Bedford Court House, Bedford

Photograph by Gray Williams

Historic Properties Listing

PropertyBridge L-158
MunicipalityLewisboro
CommunityGoldens Bridge
Street Number
Street Address.1 Mile South of Route 138

Historic District Name
Local Landmark Status?Yes  01/05/88
Local Landmark District Status?   
National Register District Status?   
County Register Status?   
National Register Status? Yes  11/29/78
National Historic Landmark Status?   
National Historic Landmark District Status?   
State Register Status? Yes  06/23/80
Eligible for National Register?

Owner
Institutional OwnerCity of New York, Dept. of Water Supply
Tax Map Available?
Tax Map Image Available?
Tax Section       Tax Block       Tax Lot

Architect
BuilderClarke, Reeves, and Company
Building TypeOther (describe)
Building Type, DetailsBridge
Architectural Style
Architectural Style, Details
Current UseOther (describe)
Current Use, DetailsVacant
Original UseOther (describe)
Original Use, DetailsBridge
Structural ConditionGood
Neighborhood
Threats to Building
Site IntegrityMoved
Date Moved1904
Year Built1883
Structural System
Structural System, Details
Photograph Available?
AlterationsWhen the bridge was moved, the width was reduced from 29 feet to 16 feet.
Date of Alterations1904

SignificanceBridge L-158 is the only known double-intersection Whipple truss railroad bridge surviving in New York State. Built in 1883 and moved to its present site in 1904, Bridge L-158 successively carried the main line of the New York, West Shore and Buffalo, and the New York and Mahopac Branch until its abandonment about 1960. Technologically significant for the prefabricated iron "Phoenix columns" which form its compression members, Bridge L-158 is a rare survivor reflecting this important development in the bridge-building technology of the nineteenth century. The association of its patented truss design with pioneer bridge engineer Squire Whipple of New York further contributes to the significance of this structure.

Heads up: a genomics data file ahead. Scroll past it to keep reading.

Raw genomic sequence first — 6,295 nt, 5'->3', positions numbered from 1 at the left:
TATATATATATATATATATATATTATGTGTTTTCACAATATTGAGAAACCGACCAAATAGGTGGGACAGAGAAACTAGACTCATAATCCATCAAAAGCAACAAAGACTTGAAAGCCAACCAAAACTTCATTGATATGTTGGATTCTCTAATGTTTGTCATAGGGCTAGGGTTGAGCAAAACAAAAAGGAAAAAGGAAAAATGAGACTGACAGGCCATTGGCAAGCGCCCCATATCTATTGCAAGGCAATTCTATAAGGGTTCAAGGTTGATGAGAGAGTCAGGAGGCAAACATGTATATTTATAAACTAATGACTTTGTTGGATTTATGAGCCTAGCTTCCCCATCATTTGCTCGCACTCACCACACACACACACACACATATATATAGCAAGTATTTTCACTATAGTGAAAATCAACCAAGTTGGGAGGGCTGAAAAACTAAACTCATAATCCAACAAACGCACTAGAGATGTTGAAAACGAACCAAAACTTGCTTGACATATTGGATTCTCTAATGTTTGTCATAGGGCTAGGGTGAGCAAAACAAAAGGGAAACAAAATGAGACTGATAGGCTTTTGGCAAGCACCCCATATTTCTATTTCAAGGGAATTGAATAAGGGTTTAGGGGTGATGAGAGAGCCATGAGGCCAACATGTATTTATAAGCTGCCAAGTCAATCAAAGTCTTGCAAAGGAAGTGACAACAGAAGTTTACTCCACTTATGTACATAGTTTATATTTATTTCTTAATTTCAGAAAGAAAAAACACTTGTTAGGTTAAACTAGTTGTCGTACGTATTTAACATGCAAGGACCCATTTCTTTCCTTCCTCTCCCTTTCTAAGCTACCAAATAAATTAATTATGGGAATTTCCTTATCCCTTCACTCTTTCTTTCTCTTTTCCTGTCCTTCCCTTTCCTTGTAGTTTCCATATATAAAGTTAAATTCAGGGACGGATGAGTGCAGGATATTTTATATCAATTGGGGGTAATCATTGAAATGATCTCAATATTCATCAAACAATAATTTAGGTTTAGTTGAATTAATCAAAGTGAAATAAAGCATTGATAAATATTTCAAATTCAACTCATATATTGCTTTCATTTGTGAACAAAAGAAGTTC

DescriptionBridge L-158 is situated on the abandoned right-of-way of the New York and Mahopac Branch, New York Central and Hudson River Railroad. Built in 1883 as the shortest of three spans carrying the New York, West Shore, and Buffalo Railroad across Rondout Creek south of Kingston, New York, this double-intersection Whipple through truss bridge was moved to its present location in 1904. At that time the bridge was reduced from its original double-track width of twenty-nine feet to its present single-track width of sixteen feet. Each truss is 163 feet long and consists of nine panels of equal length: the web measures thirty-two feet in depth. The entire bridge stands twelve feet above water level on a substructure consisting of identical concrete and abutments. For a detailed description of Bridge L-158 refer to the files at the Westchester County Historical Society.


PropertyMead Memorial Chapel
MunicipalityLewisboro
CommunityScarborough
Street Number2
Street AddressChapel Road @ Mead Street

Historic District Name
Local Landmark Status?Yes  10/04/99
Local Landmark District Status?   
National Register District Status?   
County Register Status?   
National Register Status? Yes  11/30/99